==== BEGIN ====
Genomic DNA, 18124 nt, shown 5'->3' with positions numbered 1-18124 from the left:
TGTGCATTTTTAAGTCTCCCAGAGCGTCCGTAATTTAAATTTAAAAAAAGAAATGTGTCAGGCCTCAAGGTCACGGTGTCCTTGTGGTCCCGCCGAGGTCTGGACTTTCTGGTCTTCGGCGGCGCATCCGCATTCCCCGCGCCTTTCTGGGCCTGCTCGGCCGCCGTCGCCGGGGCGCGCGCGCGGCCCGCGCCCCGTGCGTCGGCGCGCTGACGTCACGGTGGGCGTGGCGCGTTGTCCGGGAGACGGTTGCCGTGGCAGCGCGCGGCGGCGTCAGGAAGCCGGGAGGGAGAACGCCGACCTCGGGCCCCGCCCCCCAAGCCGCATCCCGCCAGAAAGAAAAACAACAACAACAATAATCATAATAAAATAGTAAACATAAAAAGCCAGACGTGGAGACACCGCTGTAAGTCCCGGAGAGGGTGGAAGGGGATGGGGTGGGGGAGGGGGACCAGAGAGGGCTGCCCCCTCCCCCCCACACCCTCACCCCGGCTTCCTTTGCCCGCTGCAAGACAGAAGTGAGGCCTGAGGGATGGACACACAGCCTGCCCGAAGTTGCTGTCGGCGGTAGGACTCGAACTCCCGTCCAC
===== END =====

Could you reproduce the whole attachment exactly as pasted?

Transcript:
Genomic DNA, 18124 nt, shown 5'->3' with positions numbered 1-18124 from the left:
TGTGCATTTTTAAGTCTCCCAGAGCGTCCGTAATTTAAATTTAAAAAAAGAAATGTGTCAGGCCTCAAGGTCACGGTGTCCTTGTGGTCCCGCCGAGGTCTGGACTTTCTGGTCTTCGGCGGCGCATCCGCATTCCCCGCGCCTTTCTGGGCCTGCTCGGCCGCCGTCGCCGGGGCGCGCGCGCGGCCCGCGCCCCGTGCGTCGGCGCGCTGACGTCACGGTGGGCGTGGCGCGTTGTCCGGGAGACGGTTGCCGTGGCAGCGCGCGGCGGCGTCAGGAAGCCGGGAGGGAGAACGCCGACCTCGGGCCCCGCCCCCCAAGCCGCATCCCGCCAGAAAGAAAAACAACAACAACAATAATCATAATAAAATAGTAAACATAAAAAGCCAGACGTGGAGACACCGCTGTAAGTCCCGGAGAGGGTGGAAGGGGATGGGGTGGGGGAGGGGGACCAGAGAGGGCTGCCCCCTCCCCCCCACACCCTCACCCCGGCTTCCTTTGCCCGCTGCAAGACAGAAGTGAGGCCTGAGGGATGGACACACAGCCTGCCCGAAGTTGCTGTCGGCGGTAGGACTCGAACTCCCGTCCAC